Fri, May 02, 2008 - Page 8 News List

Education minister has homework

By Prudence Chou 周祝瑛

After many twists and turns and endless rounds of speculation, Cheng Jei-cheng (鄭瑞城) was named the next minister of education. With reaction from all sides ranging from shock to delight, it appears that there will be no honeymoon period for the new minister. After May 20, he will need to quickly roll up his sleeves and get right to work.

In light of the past 10 years of chaos in education reform and the anxieties this has produced, any new initiatives must take into consideration cultural traditions while excluding ideology. There needs to be a return to standards based on the fundamentals of education. The professionalism of front-line educators must be respected and more emphasis needs to be placed on communicating with parents and the public.

When setting education policy, several factors must be thoroughly analyzed, including the social trends of birthrate decline and a graying population, the increasing number of children born to foreign spouses, the more than 1.2 million children being raised by grandparents and the gradual development of an M-shaped society.

With these in mind, on behalf of parents and education workers, I call for the following actions to be taken:

First, there needs to be a comprehensive review of the reform problems of the past 10 years. A few days ago president-elect Ma Ying-jeou (馬英九) restated the commitments he made in his education policy white paper. Therefore, once the minister assumes office, he should establish an “education reform review committee” as soon as possible. The General Report on Education Reform released by the Cabinet’s Committee on Education Reform should be reviewed along with each reform measure in order to understand the results and problems of implementation. The more controversial education policies from recent years should be comprehensively reviewed and resolved at once instead of just making minor tweaks.

For example, issues in urgent need of attention include problems with the 2009 high school curriculum and the 2006 provisional curriculum, the controversy over multiple or single textbook versions for a single curriculum guideline, the requirement that elementary school students learn Chinese, English and a mother tongue language, and the confusion over different Romanization methods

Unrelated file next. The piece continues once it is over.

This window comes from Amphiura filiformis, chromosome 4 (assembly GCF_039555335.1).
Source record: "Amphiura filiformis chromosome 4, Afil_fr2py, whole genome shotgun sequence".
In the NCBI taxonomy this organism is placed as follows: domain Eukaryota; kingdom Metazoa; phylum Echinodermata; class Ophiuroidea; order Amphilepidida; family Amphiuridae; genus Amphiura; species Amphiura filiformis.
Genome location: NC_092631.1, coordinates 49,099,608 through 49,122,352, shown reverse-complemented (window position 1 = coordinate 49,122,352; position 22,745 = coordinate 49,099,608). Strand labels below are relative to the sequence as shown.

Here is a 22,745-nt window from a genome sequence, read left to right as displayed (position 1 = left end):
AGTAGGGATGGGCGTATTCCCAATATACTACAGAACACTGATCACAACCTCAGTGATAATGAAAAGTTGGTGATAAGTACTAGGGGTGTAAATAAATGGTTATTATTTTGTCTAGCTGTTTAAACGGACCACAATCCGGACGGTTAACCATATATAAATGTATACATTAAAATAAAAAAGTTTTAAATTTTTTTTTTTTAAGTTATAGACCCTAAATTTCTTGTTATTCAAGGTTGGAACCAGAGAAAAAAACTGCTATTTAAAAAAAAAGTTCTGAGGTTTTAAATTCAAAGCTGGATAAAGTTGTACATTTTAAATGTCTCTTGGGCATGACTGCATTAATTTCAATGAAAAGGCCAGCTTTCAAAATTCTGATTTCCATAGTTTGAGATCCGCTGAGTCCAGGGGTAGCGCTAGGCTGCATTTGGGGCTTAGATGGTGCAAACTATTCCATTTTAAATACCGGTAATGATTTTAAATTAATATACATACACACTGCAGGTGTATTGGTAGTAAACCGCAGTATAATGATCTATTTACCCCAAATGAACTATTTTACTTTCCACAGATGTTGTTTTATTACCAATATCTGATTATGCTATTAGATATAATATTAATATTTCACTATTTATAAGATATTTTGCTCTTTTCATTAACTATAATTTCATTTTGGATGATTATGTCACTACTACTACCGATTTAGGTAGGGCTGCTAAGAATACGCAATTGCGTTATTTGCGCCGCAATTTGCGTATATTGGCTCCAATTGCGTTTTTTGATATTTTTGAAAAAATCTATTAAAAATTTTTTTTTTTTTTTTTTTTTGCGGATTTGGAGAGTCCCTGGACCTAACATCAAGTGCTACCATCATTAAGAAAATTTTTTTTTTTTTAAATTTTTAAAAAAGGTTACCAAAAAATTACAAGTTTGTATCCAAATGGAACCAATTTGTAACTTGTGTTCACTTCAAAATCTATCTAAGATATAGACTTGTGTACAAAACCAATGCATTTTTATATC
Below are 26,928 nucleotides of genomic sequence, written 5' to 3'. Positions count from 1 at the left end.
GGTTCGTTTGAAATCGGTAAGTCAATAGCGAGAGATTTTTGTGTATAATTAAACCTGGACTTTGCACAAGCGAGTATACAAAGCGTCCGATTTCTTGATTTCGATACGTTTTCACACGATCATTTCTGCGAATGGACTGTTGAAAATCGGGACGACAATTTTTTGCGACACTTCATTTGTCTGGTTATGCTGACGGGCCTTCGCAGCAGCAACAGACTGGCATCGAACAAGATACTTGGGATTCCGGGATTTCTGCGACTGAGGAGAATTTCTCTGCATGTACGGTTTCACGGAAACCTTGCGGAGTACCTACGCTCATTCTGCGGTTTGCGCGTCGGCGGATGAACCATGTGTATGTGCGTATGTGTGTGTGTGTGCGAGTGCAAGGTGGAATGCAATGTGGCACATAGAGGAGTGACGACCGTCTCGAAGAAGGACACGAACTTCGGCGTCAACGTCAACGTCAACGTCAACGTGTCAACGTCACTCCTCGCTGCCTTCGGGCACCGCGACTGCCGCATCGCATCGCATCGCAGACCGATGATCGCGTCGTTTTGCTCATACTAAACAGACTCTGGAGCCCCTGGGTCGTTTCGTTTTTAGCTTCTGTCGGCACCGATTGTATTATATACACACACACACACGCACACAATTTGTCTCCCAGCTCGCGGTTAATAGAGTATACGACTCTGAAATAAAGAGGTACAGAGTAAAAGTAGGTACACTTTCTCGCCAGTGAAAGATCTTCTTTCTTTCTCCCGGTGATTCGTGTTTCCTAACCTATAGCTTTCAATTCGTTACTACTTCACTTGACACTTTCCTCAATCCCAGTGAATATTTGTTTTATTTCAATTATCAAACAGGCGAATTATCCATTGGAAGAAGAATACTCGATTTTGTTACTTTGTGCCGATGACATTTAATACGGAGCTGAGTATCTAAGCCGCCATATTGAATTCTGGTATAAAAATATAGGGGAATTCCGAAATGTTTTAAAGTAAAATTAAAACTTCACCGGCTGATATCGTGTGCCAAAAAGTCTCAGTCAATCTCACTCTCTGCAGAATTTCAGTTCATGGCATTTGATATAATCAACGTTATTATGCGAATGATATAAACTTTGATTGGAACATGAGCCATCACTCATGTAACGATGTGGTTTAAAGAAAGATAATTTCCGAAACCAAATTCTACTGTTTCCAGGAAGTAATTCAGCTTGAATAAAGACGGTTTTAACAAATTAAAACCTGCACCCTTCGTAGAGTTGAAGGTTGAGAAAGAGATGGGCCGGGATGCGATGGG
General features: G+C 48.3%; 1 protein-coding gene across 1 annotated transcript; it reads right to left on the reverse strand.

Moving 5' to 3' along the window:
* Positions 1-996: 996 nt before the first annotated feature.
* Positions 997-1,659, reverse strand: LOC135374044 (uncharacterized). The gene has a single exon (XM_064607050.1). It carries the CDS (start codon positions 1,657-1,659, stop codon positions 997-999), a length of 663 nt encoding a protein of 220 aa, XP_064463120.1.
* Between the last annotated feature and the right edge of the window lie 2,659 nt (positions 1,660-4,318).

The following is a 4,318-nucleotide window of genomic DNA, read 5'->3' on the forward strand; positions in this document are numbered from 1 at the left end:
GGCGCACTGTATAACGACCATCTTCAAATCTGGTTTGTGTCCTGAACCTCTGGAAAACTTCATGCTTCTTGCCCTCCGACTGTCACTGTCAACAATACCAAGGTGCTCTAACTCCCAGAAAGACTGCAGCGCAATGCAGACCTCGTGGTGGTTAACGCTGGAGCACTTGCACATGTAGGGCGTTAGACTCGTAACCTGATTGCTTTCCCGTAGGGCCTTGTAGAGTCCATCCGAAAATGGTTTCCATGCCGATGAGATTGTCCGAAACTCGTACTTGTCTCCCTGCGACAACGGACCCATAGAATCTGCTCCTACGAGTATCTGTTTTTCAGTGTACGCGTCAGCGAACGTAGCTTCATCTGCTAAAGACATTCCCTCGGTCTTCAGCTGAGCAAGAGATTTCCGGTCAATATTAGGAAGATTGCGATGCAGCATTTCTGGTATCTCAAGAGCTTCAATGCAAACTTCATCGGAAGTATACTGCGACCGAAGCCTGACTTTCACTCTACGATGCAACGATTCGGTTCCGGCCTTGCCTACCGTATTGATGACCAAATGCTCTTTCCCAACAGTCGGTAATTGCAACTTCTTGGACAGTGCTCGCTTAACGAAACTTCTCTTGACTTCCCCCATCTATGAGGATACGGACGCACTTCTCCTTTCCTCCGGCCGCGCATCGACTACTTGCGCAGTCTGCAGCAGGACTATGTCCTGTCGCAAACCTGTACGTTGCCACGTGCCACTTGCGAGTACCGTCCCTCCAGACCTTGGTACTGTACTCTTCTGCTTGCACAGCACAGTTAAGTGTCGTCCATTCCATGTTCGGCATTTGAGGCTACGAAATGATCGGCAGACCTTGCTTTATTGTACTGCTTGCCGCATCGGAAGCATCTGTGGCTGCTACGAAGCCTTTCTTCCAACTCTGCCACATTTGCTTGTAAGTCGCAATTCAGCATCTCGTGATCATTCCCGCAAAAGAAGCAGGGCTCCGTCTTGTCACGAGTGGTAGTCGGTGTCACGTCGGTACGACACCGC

Other issues that need attention are questions over the fairness and effectiveness of diversified enrollment schemes, the distortion of high school enrollment patterns caused by the junior high school Basic Competency Test’s threshold, adjusting the way in which junior high classes are composed either according to standard distribution or by student ability, the proliferation of high schools and universities in spite of a declining birth rate, the compression of vocational education and the weakening of the acquisition of practical skills, adjusting and implementing a practical plan for 12-year compulsory education, determining education budget allocation between the central and local governments and its practical effectiveness, and maintaining positive relations with local education bureaus within their legal and management structures.

Another question is whether the positive aspects of the original teacher training system should be reinstated instead of completely converting into a regular college just for the sake of “transformation.” Also, there is an overemphasis on the Science Citation Index, the Social Science Citation Index and the Engineering Village index when writing theses, leading to the neglect of the pursuit of true educational excellence.

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